But American lawmakers have the power to act and they’ve done so in the past. In 1966, an African-American group originally called the Black Panthers for Self-Defence, was formed in California. It was headed by Huey Newton, and Bobby Seale, and it followed the principles and ideology of the late Malcom X. They believed that the fight for racial equality would not be won by non-violent actions and protests.
They wanted stronger actions to ensure black people’s survival.
Some view the amendment to mean that American citizens have inalienable right to guns. Others argued that right only applied to a well-regulated militia. The Black Panthers found themselves in the middle ground.
Their campaign against racial injustice relied on gun ownership as recognised in the Bill of Rights. Newton and Seale began collecting guns during the early years of the Black Panthers, including handguns, machine guns and rifles. New recruits were taught how to use guns. They were also given a clear understanding of their right to carry firearms and how to communicate that to police.
In 1967, Seale and Newton asserted their right as American citizens under the Second Amendment. When stopped and questioned by police travelling in a vehicle filled with weapons, Newton simply replied that the only thing he was obliged to do was give his “identification, name and address.” Since there were no violations for the police to charge the Black Panther members with, they were able to go on their way.
Many other African Americans in the state of California were thus emboldened to carry weapons. They were supported and followed by members of the Black Panthers on what became known as “police patrols” which were non-violent. They also organised a march to the state Capitol to draw attention to their cause of fighting against a government that sought to infringe their right to bear arms. On May 2, 1967, 30 armed Black Panthers occupied California’s State Capitol. The demonstration was motivated by Republican Don Mulford’s bill to repeal the law allowing Californians to openly carry weapons, a direct response to the Black Panthers’ “police patrols”.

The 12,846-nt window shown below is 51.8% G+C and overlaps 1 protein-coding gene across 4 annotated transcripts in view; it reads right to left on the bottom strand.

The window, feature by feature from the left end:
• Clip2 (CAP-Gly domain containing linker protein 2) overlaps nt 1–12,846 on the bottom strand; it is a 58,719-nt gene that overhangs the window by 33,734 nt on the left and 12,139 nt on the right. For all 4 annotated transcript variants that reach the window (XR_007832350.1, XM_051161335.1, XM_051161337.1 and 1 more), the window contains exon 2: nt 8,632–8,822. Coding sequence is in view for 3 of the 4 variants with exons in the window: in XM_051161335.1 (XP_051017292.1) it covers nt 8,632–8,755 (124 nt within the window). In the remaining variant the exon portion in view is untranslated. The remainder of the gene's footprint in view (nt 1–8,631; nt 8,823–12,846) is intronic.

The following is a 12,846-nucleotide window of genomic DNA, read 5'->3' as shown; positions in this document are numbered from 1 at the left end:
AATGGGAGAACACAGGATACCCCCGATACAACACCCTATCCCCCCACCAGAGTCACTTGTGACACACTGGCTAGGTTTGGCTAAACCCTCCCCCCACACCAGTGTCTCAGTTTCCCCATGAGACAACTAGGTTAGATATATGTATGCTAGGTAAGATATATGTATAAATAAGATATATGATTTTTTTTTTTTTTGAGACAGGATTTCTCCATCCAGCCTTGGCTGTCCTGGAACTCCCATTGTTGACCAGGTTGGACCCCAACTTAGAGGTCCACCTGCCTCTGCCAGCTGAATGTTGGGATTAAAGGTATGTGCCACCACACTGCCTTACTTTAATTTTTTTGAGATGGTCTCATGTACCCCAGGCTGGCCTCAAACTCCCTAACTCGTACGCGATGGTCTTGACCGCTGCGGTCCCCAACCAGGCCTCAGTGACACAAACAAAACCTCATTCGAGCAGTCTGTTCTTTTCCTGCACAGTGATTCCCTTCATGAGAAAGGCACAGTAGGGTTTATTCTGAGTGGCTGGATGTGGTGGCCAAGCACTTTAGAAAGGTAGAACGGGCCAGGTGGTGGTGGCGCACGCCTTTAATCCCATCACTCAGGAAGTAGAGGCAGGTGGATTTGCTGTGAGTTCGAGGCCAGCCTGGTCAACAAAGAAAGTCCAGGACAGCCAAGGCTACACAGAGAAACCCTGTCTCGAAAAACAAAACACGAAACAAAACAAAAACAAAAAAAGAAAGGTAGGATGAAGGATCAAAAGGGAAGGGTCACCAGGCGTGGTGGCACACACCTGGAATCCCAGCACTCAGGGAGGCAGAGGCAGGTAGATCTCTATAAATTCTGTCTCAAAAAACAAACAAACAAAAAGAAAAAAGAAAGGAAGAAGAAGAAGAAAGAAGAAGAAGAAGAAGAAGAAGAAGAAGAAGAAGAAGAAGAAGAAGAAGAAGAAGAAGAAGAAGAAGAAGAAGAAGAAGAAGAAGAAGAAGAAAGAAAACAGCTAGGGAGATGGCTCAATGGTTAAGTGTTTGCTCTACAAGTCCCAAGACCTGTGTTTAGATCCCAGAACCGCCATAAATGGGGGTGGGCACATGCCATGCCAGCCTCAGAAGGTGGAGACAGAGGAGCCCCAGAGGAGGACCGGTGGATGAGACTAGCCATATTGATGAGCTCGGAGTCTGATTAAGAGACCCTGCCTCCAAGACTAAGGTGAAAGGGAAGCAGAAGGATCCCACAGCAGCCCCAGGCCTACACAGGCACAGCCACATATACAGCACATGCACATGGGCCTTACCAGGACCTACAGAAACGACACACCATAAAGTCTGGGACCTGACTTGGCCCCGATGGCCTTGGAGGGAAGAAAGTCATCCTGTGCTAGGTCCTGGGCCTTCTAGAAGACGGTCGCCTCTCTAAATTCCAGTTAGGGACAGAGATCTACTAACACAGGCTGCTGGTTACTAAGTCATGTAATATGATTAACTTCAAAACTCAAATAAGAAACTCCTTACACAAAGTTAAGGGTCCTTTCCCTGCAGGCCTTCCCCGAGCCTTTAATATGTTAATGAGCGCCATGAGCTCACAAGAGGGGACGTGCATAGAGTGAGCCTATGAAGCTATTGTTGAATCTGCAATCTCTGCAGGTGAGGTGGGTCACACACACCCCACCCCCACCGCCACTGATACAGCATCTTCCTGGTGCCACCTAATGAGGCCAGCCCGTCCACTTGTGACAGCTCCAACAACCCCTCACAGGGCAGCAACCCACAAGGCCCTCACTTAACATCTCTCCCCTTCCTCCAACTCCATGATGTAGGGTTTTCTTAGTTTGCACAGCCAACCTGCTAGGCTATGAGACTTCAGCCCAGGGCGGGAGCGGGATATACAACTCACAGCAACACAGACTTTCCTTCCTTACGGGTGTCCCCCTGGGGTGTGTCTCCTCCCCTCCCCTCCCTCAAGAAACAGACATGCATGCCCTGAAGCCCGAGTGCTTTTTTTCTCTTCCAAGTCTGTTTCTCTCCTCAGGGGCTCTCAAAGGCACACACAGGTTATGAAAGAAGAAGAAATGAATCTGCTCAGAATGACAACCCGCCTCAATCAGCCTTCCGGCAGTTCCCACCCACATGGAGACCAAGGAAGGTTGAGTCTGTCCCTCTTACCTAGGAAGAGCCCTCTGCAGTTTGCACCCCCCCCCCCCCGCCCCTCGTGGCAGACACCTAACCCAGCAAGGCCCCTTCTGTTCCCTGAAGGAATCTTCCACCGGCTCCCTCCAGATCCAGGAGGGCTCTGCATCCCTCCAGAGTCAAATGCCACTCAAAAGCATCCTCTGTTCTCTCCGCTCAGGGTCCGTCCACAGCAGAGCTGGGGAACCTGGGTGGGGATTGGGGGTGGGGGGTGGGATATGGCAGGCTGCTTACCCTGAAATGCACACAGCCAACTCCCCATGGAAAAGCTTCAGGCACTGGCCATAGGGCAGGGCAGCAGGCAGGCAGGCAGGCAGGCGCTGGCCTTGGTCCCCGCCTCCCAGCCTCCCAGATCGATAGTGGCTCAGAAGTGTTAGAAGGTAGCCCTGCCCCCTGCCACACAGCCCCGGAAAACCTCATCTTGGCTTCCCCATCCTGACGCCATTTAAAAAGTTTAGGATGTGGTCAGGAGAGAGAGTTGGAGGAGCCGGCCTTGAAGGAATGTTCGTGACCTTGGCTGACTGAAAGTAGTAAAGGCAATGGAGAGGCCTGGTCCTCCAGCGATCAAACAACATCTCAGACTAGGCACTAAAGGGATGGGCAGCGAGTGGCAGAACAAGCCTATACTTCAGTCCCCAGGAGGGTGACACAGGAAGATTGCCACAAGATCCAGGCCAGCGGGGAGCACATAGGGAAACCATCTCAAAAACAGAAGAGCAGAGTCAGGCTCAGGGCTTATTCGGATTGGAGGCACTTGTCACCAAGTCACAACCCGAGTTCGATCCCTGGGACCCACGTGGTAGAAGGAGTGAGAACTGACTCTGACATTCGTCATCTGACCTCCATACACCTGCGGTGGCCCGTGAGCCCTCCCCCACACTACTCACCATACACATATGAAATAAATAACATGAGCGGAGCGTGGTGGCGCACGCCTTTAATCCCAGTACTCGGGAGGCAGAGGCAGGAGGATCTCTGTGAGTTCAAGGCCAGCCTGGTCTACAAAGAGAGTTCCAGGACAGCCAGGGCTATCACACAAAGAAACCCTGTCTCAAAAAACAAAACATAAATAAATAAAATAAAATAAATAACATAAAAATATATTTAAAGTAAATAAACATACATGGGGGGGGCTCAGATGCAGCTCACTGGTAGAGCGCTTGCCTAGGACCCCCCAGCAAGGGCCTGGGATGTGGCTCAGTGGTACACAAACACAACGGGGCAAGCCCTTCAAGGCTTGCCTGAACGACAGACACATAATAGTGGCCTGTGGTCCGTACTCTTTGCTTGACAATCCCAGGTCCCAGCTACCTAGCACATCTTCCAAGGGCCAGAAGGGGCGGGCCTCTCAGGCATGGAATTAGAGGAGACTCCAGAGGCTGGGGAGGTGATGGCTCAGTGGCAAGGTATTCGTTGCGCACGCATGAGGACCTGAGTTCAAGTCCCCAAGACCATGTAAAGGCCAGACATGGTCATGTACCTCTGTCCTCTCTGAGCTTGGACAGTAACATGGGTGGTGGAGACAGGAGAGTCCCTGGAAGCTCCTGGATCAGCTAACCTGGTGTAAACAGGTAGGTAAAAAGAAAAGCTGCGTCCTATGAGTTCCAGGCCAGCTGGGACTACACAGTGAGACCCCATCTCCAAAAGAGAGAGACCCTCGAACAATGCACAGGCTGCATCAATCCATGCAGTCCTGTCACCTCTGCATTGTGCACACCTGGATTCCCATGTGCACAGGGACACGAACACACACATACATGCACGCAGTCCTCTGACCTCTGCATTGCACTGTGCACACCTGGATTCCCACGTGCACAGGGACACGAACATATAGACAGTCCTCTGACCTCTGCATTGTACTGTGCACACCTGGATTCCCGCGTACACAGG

Mulford’s bill hastily passed both the state assembly and senate, with support from the NRA. Mulford also made it illegal to take firearms into the Capitol. On July 28 it was signed into law by the state’s then governor Ronald Reagan, who later commented that he saw “no reason why on the street today a citizen should be carrying loaded weapons.”
The Mulford Bill in 1967 serves as one example of the way Americans tend to respond to black protest and a stark reminder that legislators have the power to change laws.
In the 1920s and 1930s, the NRA also supported restrictions on who could carry guns on the streets to stop hostility towards European immigrants.
It is time to address the fear and anxiety that grips America and plays on the ‘hands off our guns’ agenda.
Now is the time to stop further massacres and give children the life free of violence and fear they deserve.